Stepping back from the current policy maelstrom, the past 30 years tells us something about what life without the Standard Method could look like:
- Between 1991 – 2005 (pre-Barker), policy twisted and turned, but an overarching characteristic was that, although housing need and targets were relevant to plan making, they were ‘soft’: not defined by the crisis of affordability, mostly based on unvarnished household projections, shaped by the 60% target for use of brownfield land, and with less focus on deliverability. Housing output suffered accordingly. Annual stock growth was around 0.75%. In the period 1997 – 2003 when ‘brownfield first’ was at its zenith, it was lower still.
- After 2005 (post Barker), the focus turned to how supply could address affordability and whilst the targets were hotly debated, there was – particularly with the NPPF - increased emphasis on meeting need, on Green Belt reviews in strategic and local plans, and on a deliverable supply of land. The annual stock growth in that 15-year period was around 0.85%. Strip out the five years of the financial crisis and the annual output was 0.9%. In the ‘peak’ years of the 2012 NPPF (with the ‘tilted balance’ given force and advent of expanded PD rights) and it was just shy of 1%.
This tells us that output is driven not just by housing need and targets, but by how these sit as part of a wider policy environment, including on plan making and delivery (and of course, economic cycle).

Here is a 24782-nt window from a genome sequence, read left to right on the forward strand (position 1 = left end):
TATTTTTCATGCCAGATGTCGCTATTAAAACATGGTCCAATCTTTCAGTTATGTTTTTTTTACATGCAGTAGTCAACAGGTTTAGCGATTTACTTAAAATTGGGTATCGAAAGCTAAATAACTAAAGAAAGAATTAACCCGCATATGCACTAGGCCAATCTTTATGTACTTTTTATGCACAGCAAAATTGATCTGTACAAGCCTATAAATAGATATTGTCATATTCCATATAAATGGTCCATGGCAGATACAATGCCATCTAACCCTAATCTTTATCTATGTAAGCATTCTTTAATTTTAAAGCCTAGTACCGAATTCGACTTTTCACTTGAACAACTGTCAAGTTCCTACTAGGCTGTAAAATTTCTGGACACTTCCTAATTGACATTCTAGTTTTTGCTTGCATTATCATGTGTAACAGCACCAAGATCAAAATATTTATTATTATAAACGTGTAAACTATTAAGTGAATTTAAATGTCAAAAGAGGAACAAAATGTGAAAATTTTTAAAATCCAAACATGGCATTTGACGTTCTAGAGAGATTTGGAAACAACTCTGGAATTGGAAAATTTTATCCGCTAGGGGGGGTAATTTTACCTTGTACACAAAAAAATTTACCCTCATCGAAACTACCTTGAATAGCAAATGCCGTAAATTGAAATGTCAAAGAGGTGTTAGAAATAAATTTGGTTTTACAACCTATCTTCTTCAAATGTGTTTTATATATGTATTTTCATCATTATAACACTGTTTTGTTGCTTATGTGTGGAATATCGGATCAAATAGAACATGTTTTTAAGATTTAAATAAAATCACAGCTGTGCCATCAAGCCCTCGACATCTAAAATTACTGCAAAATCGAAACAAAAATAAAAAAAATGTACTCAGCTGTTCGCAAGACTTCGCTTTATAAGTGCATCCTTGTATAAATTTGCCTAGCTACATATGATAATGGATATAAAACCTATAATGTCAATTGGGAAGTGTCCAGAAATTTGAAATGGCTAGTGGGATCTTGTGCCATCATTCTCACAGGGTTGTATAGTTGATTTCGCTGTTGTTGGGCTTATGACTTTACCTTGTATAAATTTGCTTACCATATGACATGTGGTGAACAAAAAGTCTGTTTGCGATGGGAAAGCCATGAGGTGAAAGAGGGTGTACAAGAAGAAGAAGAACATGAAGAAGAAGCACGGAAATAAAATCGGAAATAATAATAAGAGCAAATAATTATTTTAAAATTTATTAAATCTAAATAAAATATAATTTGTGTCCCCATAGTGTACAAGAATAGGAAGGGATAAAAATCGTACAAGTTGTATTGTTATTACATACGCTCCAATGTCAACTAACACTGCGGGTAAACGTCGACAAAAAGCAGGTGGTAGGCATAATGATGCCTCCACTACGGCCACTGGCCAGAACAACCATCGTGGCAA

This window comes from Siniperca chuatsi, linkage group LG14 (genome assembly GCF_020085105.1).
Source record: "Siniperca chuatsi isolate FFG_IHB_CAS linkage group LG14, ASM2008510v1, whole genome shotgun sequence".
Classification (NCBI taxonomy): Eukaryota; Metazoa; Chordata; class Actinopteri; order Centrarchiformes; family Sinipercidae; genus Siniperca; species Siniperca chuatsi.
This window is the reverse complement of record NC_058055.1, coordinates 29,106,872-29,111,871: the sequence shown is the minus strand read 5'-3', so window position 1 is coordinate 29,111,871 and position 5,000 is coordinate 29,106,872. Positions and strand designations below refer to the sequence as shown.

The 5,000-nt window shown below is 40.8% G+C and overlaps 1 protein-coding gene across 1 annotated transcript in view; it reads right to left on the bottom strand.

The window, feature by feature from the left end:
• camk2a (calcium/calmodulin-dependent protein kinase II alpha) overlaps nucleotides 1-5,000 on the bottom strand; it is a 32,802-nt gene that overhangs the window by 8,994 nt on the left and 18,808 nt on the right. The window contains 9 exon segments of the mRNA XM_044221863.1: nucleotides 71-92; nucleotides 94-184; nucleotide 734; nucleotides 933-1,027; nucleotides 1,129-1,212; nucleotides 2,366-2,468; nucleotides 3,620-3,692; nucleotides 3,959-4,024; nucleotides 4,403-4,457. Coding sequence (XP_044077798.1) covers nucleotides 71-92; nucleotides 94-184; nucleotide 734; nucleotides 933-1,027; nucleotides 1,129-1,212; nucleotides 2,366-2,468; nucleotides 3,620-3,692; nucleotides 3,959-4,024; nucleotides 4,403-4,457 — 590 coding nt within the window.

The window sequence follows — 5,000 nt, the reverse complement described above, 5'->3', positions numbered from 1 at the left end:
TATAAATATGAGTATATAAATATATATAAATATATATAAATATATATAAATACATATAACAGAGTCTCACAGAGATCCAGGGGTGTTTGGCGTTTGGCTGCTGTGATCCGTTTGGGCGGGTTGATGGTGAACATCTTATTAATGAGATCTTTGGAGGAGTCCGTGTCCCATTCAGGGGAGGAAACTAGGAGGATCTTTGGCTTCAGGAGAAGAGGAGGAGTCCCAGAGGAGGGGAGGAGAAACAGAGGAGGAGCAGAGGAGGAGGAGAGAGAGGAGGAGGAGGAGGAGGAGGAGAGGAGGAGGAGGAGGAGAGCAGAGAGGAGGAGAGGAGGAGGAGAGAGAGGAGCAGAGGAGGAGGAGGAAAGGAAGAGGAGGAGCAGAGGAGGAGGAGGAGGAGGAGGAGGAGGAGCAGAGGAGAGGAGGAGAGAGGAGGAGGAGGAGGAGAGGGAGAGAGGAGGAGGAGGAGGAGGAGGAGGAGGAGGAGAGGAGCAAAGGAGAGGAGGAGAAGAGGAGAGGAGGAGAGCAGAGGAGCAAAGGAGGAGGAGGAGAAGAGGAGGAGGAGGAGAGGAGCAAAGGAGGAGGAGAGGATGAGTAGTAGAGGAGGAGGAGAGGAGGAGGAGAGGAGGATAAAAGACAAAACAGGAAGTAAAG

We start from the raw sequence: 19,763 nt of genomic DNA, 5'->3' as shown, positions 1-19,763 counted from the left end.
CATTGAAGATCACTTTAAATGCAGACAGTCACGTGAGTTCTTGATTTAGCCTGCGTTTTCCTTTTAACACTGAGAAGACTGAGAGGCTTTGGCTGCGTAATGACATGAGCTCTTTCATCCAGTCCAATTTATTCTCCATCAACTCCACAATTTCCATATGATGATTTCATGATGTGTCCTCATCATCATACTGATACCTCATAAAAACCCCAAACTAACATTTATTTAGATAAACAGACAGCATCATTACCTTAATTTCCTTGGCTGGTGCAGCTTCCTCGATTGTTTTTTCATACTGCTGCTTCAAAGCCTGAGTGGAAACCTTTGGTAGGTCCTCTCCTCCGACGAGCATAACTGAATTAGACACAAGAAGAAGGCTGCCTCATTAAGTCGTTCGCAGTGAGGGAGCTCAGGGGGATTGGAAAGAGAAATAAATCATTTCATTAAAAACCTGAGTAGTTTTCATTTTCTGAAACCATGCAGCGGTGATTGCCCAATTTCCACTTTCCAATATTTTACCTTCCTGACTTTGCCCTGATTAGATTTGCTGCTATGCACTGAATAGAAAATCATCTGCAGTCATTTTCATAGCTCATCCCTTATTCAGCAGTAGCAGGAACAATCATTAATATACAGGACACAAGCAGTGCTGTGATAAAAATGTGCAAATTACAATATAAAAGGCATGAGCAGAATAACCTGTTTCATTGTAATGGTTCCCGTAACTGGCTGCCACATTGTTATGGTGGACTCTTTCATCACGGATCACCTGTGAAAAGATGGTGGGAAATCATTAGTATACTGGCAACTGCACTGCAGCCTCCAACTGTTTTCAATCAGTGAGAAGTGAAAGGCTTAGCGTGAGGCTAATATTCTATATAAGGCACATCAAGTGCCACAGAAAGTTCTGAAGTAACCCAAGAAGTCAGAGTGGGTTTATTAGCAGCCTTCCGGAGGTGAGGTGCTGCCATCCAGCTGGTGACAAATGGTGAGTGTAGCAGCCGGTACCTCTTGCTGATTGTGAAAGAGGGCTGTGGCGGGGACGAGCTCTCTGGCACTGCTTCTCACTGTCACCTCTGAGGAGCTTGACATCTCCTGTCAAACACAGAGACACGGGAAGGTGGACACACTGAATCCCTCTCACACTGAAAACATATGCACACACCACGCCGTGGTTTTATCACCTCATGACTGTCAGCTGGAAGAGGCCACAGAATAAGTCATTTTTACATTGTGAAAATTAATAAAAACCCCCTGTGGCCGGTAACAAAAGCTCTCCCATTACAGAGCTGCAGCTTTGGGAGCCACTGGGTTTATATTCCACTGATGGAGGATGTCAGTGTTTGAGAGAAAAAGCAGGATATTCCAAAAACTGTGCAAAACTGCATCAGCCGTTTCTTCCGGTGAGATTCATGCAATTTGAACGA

If the replacement for the Standard Method is a vacuum or some kind of ‘soft’ target, it will – despite all the talk of incentives and de-regulation – likely lead to a much-reduced level of housing provision.
Why? The current (2018-based) household projections envisage formation of just 164,000 new households each year (baking in trends of household suppression). In plan making, ONS local projections would likely be an influence for most LPAs. Whilst some might seek to exceed their figure, absent clear guidance on addressing market signals, affordable housing need or economic growth, most would see it as a maximum to then be moderated by perceived or actual constraints. If there was not an adequate mechanism for Green Belt review or addressing unmet need in our under-bounded, constrained big cities (Birmingham, London, urban South Hampshire, Leicester, etc) then output would be suppressed. If the ‘tilted balance’ policy (or five year housing land supply requirement) was not applied with force to areas with out of date local plans, we can reasonably expect the national total would fall well below 160K, perhaps down to 140K.
Quite simply, one could easily predict no real bounce back from Capital Economics’ predicted economic downturn. Any boost from de-regulation or permitted development in a world without clear targets might simply see LPAs reduce the scale of their planned allocations as they would say they were no longer ‘needed’.
At the most optimistic, one might see output in a ‘no-target’ world go as high as, say, 185K if there was a major funding and delivery effort to support brownfield regeneration akin to the early 2000s (and a strong market for the particular form of housing it provides), a permissive approach to other forms of housing development that was treated as windfalls and not to be offset against other planned provision, and a strong commitment to plan making.
Matthew Spry is a senior director and head of the London office at Lichfields. Click here for the full article